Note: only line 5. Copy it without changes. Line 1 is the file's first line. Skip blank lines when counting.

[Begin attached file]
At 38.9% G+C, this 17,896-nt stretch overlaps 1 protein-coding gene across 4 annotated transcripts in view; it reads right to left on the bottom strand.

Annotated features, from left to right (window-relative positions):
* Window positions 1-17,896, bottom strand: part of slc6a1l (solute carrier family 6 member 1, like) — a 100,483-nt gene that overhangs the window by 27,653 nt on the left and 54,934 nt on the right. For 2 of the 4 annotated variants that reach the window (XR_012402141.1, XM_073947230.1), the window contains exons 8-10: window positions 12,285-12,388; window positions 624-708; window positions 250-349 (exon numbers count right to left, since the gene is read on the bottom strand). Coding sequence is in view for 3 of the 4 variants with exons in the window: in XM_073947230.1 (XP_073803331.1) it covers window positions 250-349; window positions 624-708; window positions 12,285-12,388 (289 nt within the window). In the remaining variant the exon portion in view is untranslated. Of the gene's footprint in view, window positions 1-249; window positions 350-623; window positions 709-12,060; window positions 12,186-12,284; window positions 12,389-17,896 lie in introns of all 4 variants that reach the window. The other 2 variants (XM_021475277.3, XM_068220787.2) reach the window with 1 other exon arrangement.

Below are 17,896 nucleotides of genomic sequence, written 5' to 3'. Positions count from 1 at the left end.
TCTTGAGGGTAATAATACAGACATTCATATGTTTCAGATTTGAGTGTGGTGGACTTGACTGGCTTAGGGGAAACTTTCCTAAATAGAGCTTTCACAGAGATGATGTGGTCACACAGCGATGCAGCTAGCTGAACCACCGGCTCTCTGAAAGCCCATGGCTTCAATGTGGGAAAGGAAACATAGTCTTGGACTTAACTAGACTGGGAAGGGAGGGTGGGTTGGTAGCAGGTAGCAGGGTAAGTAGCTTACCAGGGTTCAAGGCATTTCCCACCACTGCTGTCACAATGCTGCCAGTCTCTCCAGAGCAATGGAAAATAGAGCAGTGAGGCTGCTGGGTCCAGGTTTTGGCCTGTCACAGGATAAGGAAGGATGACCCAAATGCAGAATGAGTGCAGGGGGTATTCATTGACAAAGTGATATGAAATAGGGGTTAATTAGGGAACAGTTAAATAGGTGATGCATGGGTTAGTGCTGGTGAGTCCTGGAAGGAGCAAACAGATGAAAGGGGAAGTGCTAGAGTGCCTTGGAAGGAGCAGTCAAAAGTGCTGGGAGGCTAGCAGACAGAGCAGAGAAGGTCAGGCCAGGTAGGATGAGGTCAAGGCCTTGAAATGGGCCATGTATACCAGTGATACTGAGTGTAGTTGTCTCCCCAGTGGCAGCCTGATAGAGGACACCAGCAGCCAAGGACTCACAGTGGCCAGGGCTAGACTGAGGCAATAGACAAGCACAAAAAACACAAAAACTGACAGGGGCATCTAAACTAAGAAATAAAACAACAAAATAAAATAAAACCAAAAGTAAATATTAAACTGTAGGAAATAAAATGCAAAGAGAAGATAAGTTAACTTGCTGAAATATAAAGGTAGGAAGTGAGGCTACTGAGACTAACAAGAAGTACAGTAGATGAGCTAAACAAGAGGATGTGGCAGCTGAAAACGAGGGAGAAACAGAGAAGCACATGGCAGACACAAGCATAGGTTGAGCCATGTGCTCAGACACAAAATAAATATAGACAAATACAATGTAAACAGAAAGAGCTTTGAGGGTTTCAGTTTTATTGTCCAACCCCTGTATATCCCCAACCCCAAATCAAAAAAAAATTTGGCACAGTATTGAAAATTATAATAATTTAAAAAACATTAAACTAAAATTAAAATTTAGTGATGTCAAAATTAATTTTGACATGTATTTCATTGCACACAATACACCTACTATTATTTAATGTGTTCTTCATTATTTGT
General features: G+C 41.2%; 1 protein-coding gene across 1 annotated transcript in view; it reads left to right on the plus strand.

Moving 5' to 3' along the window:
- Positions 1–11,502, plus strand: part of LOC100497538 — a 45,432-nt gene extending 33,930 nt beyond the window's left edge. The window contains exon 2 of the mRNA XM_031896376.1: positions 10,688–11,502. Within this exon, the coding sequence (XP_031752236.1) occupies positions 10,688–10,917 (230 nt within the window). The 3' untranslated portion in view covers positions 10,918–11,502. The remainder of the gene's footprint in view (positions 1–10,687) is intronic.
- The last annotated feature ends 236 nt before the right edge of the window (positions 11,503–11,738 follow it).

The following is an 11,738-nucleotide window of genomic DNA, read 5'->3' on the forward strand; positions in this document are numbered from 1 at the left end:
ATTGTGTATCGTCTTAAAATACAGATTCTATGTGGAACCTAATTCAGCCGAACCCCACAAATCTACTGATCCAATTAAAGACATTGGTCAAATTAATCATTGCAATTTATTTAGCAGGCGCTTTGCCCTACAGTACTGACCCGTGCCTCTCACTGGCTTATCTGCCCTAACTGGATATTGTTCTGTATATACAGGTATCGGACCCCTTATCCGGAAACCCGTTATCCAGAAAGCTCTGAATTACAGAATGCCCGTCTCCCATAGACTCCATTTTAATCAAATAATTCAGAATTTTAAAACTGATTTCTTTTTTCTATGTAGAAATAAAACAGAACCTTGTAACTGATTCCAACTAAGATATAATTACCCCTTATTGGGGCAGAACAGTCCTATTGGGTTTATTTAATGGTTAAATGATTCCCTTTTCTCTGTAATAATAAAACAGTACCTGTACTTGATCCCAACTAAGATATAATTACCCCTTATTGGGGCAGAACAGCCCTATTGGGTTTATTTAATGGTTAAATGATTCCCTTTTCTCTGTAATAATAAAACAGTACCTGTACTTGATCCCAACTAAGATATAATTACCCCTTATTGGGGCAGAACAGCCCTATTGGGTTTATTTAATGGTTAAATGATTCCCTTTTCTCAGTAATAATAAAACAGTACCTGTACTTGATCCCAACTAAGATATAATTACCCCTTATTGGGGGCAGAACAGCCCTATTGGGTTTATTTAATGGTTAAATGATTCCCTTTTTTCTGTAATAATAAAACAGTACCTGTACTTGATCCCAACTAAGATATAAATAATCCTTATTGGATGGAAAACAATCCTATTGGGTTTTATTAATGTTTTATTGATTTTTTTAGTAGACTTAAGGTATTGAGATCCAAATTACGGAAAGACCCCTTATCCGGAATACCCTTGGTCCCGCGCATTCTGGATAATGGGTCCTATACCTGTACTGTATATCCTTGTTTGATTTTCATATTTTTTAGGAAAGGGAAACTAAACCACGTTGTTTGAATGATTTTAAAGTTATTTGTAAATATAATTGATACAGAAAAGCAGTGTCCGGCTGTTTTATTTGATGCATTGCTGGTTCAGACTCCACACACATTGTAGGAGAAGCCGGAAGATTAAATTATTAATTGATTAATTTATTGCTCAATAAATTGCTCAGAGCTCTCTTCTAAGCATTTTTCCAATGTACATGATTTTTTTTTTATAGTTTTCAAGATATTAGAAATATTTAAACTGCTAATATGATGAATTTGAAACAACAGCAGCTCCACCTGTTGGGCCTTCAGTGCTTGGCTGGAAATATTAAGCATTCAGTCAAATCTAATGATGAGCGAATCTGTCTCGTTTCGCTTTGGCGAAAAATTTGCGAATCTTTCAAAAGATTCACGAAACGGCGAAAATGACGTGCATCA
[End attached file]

TCTTGAGGGTAATAATACAGACATTCATATGTTTCAGATTTGAGTGTGGTGGACTTGACTGGCTTAGGGGAAACTTTCCTAAATAGAGCTTTCACAGAGATGATGTGGTCACACAGCGATGCAGCTAGCTGAACCACCGGCTCTCTGAAAGCCCATGGCTTCAATGTGGGAAAGGAAACATAGTCTTGGACTTAACTAGACTGGGAAGGGAGGGTGGGTTGGTAGCAGGTAGCAGGGTAAGTAGCTTACCAGGGTTCAAGGCATTTCCCACCACTGCTGTCACAATGCTGCCAGTCTCTCCAGAGCAATGGAAAATAGAGCAGTGAGGCTGCTGGGTCCAGGTTTTGGCCTGTCACAGGATAAGGAAGGATGACCCAAATGCAGAATGAGTGCAGGGGGTATTCATTGACAAAGTGATATGAAATAGGGGTTAATTAGGGAACAGTTAAATAGGTGATGCATGGGTTAGTGCTGGTGAGTCCTGGAAGGAGCAAACAGATGAAAGGGGAAGTGCTAGAGTGCCTTGGAAGGAGCAGTCAAAAGTGCTGGGAGGCTAGCAGACAGAGCAGAGAAGGTCAGGCCAGGTAGGATGAGGTCAAGGCCTTGAAATGGGCCATGTATACCAGTGATACTGAGTGTAGTTGTCTCCCCAGTGGCAGCCTGATAGAGGACACCAGCAGCCAAGGACTCACAGTGGCCAGGGCTAGACTGAGGCAATAGACAAGCACAAAAAACACAAAAACTGACAGGGGCATCTAAACTAAGAAATAAAACAACAAAATAAAATAAAACCAAAAGTAAATATTAAACTGTAGGAAATAAAATGCAAAGAGAAGATAAGTTAACTTGCTGAAATATAAAGGTAGGAAGTGAGGCTACTGAGACTAACAAGAAGTACAGTAGATGAGCTAAACAAGAGGATGTGGCAGCTGAAAACGAGGGAGAAACAGAGAAGCACATGGCAGACACAAGCATAGGTTGAGCCATGTGCTCAGACACAAAATAAATATAGACAAATACAATGTAAACAGAAAGAGCTTTGAGGGTTTCAGTTTTATTGTCCAACCCCTGTATATCCCCAACCCCAAATCAAAAAAAAATTTGGCACAGTATTGAAAATTATAATAATTTAAAAAACATTAAACTAAAATTAAAATTTAGTGATGTCAAAATTAATTTTGACATGTATTTCATTGCACACAATACACCTACTATTATTTAATGTGTTCTTCATTATTTGT